United Commercial Realty
Making over 'the Merc'
The redevelopment of the Mercantile Bank complex on main street is set to give another major boost to downtown Dallas' revival11.9.2005- Christine Perez, Dallas Business Journal
Dallas commercial real estate broker Jack Gosnell isn't one to take no for an answer. For nearly a year, he hounded executives at Cleveland-based Forest City Enterprises, trying to get them to take on a massive renovation of the Mercantile Bank complex on Main Street. The four-building, 1 million-square-foot project, located in the heart of downtown Dallas across from Neiman Marcus' flagship store, had sat vacant for more than 20 years.
"It was a huge blight and was stymieing downtown improvement efforts," Gosnell said. "You'd drive past Neiman Marcus and all of a sudden find yourself in Beirut."
This month, Gosnell's efforts will begin to pay off, as Forest City closes on the Mercantile property and begins work ona $250 million redevelopment that ultimately will transform three city blocks.
Over the years, Gosnell, a United Commercial Realty broker who specializes in the Uptown and downtown submarkets, had watched in frustration as three separate efforts to redevelop "the Merc" became derailed. The missing element, Gosnell decided, was a developer that specialized in complicated, urban endeavors. In early 2003, with the Urban Land Institute's help, Gosnell zeroed in on Forest City.
His first call to David Levey, the company's executive vice president, lasted about 15 seconds.
"When he found out I was calling from Dallas, it was the end of the conversation," Gosnell said. " 'You don't have any barriers to entry, you don't have entitlement issues and every other guy in the telephone book is a real estate developer,' he told me. 'We're not coming to Dallas.' "
Undaunted, Gosnell continued to pepper Levey with phone calls, e-mails and newspaper articles about downtown developments.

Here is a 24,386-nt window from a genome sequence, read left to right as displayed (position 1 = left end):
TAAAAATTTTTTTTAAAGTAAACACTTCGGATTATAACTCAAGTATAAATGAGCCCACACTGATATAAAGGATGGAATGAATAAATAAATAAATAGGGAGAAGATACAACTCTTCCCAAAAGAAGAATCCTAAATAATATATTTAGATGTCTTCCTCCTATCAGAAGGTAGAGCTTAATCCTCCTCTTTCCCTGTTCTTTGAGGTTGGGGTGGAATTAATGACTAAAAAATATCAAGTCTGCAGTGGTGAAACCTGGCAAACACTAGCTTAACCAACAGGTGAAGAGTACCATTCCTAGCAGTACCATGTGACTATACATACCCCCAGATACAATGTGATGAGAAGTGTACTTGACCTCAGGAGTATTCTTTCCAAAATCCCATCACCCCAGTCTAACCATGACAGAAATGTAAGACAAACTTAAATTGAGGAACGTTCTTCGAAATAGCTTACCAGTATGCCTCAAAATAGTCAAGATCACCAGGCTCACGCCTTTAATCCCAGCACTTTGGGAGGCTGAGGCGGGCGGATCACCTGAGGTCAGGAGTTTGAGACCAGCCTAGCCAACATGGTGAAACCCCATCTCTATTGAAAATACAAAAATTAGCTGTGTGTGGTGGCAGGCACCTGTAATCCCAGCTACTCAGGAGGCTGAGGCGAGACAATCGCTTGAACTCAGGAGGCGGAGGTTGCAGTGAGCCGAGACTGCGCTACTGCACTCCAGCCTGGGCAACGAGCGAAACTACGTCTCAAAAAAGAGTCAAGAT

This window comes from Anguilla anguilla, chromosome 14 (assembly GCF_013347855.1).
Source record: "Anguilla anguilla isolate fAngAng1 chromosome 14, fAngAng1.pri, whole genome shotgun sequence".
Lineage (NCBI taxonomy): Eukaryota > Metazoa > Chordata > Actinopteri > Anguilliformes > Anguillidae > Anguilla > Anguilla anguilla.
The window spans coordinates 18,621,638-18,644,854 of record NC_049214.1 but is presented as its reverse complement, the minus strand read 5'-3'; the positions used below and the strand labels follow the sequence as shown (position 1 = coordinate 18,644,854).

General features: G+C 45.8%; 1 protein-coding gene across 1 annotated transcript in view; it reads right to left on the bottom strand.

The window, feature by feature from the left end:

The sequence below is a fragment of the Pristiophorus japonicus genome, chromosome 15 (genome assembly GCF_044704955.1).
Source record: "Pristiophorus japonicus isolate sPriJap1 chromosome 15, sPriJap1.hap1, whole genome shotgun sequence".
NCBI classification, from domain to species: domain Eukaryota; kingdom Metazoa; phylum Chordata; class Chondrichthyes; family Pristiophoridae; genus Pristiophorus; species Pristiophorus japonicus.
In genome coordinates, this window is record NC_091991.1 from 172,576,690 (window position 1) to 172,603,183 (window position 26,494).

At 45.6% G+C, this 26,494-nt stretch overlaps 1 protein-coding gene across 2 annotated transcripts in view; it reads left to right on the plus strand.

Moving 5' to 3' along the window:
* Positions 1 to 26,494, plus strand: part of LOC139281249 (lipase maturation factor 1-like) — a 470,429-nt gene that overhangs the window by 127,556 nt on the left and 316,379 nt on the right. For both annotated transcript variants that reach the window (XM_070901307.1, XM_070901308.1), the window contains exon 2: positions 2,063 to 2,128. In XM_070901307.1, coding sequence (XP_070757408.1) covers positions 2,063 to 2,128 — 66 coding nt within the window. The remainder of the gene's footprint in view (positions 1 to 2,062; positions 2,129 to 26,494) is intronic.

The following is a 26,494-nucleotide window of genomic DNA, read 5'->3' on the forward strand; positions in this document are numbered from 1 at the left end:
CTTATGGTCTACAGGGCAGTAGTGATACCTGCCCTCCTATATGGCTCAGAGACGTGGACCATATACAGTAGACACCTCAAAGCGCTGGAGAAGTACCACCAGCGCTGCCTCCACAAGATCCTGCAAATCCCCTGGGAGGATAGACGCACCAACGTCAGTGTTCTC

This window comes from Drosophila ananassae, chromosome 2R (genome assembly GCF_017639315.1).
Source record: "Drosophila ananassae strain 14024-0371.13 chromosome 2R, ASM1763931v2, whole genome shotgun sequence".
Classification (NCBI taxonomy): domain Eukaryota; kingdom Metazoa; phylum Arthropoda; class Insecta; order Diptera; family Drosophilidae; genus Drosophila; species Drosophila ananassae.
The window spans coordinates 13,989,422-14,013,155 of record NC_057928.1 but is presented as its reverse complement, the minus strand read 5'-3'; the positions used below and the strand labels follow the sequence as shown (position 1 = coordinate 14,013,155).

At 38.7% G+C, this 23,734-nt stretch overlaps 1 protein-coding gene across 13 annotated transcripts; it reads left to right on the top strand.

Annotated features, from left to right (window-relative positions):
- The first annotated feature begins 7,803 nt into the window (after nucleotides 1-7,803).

After about a year of being pestered, Levey found himself in Texas for a business conference. He gave Gosnell a call.
"Don't flatter yourself; I'm here for other reasons," he said. "But I'm going to give you 24 hours to convince me we should do this project."
Gosnell picked up Levey in his car and gave him a quick windshield tour of the Mercantile complex and the central business district before driving him to a meeting with Dallas Mayor Laura Miller.
"How do you like our fair city?" Miller asked, as Levey walked into her office.
"Fair city?" he said. "It's a disaster. It's like a Fellini movie -- there's no people in it."
"I like you," she said. "You tell me the truth."
Launched by the Ratowczer (later changed to Ratner) family in 1921, Forest City (NYSE: FCE) now has about $7.4 billion in assets. The developer is laser-focused on urban areas in high-growth markets like New York, Chicago, Boston, Denver, California and Washington, D.C.
"If there's one thing Forest City knows, it's that central cores of cities are very important," Levey said. "Dallas is really a Top 10 or 12 city as far as population and size. It deserves to have a vibrant downtown."
On the surface, Dallas didn't fit Forest City's criteria, but the Mercantile complex was exactly what the company looks for.
"It's just what we do -- a big complex project that has entitlement issues and extremely difficult barriers to entry due to the historic nature of the structures," Levey said. "We also sensed a change in the political winds, a great willingness at the executive level to use the tools of government to help spur urban development.
"On top of that, Dallas is a great place to do business," Levey said. "Put all those things into the hopper, and the project made sense."